Isoprobabilistic transformations

The isoprobabilistic transformation is used in the following context: \vect{X} is the input random vector, F_i the cumulative density functions of its components and C its copula. Let us denote by \vect{d} a deterministic vector, g(\vect{X}\,,\,\vect{d}) the limit state function of the model, \cD_f = \{\vect{X} \in \Rset^n \, / \, g(\vect{X}\,,\,\vect{d}) \le 0\} the event considered here.

One way to evaluate the probability content P_f of the event \cD_f:

(1)P_f = \Prob{g(\vect{X}\,,\,\vect{d})\leq 0}=   \int_{\cD_f} \pdf\, d\vect{x}

is to introduce an isoprobabilistic transformation T which is a diffeomorphism from the support of the distribution f_{\vect{X}} into \Rset^n, such that the distribution of the random vector \vect{U}=T(\vect{X}) has the following properties : \vect{U} and \mat{R}\,\vect{U} have the same distribution for all rotations \mat{R}\in{\cS\cO}_n(\Rset). Such transformations exist and the most widely used are:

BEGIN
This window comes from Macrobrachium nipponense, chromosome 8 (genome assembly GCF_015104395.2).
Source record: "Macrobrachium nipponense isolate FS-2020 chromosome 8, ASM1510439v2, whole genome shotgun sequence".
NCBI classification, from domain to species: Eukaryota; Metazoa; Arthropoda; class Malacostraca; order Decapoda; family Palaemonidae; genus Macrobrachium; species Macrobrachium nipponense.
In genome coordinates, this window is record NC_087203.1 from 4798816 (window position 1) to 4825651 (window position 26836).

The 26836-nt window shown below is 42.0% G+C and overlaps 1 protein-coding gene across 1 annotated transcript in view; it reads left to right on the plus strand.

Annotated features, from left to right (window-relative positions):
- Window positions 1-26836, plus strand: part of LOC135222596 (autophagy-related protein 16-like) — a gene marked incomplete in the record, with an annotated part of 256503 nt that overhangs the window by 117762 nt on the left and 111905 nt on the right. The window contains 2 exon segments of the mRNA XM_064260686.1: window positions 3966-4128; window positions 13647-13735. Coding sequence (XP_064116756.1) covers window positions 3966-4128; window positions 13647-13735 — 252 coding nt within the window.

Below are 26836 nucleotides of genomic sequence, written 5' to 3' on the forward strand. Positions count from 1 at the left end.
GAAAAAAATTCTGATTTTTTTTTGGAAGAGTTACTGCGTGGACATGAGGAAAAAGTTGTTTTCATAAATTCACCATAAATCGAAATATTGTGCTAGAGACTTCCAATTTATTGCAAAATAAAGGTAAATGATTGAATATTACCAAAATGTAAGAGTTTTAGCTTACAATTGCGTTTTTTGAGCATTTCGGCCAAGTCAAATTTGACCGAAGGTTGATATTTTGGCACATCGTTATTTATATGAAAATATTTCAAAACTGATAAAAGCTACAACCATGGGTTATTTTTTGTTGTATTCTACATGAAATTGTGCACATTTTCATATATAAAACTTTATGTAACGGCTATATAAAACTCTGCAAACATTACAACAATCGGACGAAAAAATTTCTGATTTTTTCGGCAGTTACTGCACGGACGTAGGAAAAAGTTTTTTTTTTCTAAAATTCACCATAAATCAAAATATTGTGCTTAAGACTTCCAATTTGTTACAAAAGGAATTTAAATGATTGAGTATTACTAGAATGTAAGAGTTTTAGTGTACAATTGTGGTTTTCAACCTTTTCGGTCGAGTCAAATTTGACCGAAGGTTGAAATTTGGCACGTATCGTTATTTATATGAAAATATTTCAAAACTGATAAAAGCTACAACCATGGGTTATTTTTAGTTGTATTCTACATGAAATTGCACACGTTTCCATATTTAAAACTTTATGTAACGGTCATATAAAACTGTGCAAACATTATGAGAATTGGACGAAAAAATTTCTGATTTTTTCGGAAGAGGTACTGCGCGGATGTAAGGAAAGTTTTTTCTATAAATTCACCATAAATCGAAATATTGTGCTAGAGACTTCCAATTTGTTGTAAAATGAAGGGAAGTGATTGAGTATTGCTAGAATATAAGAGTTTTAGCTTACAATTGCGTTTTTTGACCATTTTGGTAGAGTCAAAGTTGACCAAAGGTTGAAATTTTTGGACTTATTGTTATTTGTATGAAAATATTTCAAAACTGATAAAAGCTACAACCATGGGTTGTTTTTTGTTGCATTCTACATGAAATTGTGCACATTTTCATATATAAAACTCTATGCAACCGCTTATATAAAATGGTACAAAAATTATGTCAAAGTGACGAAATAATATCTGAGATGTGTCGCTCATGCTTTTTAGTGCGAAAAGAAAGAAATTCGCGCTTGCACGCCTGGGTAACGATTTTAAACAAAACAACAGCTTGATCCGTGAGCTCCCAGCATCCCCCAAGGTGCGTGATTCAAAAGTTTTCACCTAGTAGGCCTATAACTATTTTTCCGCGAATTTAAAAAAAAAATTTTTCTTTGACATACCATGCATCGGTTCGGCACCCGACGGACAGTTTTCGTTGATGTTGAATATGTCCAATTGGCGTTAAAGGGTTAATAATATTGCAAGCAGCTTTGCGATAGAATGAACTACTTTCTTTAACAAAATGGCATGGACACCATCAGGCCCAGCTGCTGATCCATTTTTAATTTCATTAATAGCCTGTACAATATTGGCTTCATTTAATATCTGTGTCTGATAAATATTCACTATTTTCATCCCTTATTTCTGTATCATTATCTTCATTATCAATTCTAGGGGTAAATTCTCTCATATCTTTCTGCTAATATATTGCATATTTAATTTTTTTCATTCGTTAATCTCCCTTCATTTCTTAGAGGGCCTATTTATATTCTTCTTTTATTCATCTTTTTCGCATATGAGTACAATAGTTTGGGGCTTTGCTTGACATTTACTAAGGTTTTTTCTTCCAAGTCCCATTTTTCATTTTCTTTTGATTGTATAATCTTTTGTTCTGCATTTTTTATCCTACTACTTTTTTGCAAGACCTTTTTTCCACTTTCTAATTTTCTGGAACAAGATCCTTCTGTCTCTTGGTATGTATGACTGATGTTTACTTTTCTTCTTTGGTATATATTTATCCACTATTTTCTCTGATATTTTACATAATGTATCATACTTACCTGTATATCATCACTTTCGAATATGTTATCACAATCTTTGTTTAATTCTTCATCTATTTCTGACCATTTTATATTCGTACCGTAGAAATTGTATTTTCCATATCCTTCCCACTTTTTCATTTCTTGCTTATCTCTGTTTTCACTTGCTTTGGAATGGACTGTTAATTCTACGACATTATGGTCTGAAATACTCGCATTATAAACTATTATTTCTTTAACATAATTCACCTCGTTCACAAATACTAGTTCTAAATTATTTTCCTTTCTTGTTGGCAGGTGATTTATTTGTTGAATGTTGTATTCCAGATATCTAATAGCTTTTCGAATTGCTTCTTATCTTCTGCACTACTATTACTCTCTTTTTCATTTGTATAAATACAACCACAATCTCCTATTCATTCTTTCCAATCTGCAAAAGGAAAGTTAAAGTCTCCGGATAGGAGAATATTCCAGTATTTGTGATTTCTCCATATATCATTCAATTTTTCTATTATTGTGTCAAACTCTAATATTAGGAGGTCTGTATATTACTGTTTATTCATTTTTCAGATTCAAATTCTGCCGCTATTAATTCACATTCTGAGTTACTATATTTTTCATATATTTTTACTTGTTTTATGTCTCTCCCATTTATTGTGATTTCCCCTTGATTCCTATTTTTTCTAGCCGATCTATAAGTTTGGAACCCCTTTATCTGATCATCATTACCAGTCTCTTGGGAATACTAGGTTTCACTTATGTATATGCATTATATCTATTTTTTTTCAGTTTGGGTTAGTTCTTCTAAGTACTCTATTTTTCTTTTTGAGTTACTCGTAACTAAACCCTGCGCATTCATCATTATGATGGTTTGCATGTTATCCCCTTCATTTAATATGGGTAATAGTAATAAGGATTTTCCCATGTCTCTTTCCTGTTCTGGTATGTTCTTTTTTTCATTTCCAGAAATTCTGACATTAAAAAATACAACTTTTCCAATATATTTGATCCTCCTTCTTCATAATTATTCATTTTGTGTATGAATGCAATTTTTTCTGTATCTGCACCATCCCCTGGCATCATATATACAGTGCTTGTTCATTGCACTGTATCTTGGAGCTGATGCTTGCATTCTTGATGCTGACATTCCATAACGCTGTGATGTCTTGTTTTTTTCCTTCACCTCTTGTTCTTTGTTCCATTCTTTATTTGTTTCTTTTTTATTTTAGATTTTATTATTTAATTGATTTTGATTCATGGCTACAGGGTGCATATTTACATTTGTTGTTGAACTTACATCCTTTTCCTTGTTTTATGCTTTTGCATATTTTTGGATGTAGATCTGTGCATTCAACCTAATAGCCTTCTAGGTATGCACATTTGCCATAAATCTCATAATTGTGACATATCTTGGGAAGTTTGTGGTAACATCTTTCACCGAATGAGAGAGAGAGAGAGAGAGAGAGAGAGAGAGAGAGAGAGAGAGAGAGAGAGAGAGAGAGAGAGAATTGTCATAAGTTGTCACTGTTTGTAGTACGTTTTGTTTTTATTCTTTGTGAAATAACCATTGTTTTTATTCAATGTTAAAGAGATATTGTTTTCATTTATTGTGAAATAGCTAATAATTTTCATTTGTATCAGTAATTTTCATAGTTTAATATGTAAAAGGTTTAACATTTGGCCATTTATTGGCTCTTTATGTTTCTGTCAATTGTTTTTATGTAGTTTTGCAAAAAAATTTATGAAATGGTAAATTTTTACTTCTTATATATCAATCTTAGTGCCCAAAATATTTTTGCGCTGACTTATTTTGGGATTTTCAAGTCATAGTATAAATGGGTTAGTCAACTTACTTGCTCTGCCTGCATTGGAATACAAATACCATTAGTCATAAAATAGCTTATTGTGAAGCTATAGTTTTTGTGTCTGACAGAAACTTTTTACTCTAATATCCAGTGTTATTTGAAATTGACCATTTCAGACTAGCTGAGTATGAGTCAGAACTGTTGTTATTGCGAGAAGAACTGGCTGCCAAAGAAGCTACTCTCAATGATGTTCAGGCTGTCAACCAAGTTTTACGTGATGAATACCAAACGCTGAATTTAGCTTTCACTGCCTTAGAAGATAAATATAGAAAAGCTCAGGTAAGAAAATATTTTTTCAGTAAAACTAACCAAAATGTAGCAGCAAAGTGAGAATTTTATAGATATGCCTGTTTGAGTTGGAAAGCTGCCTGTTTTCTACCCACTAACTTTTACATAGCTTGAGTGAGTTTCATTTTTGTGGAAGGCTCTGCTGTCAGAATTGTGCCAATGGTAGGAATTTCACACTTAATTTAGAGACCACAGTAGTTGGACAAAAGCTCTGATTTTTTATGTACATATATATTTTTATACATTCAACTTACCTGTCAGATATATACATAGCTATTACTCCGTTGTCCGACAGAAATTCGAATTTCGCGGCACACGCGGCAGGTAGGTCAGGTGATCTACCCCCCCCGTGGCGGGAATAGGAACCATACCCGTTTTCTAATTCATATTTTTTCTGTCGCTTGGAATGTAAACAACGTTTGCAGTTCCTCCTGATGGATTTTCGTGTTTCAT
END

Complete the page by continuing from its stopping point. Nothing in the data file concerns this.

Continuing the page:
If we suppose that the numerical model g has suitable properties of differentiability, then (1) can be written as:

(2)P_f = \Prob{h(\vect{U}\,,\,\vect{d})\leq 0} = \int_{\Rset^n} \boldsymbol{1}_{h(\vect{u}\,,\,\vect{d}) \leq 0}\,f_{\vect{U}}(\vect{u})\,d\vect{u}

where T is a C^1-diffeomorphism called an isoprobabilistic transformation, f_{\vect{U}} the probability density function of \vect{U}=T(\vect{X}) and h=g\circ T^{-1}. The vector \vect{U} is said to be in the standard space, whereas \vect{X} is in the physical space.

The interest of such a transformation is the rotational invariance of the distributions in the standard space : the random vector \vect{U} has a spherical distribution, which means that the density function f_{\vect{U}} is a function of \|\vect{u}\|. Thus, without loss of generality, it is possible to map the general failure domain {\cD} to a domain {\cD}' for which the design point {\vect{u}^{*}}' (the point of the event boundary at minimal distance from the center of the standard space) is supported by the last axis.

The following transformations verify that property, under some specific conditions on the dependence structure of the random vector \vect{X} :

The Generalized Nataf transformation is automatically used when the copula is elliptical and the Rosenblatt transformation for any other case.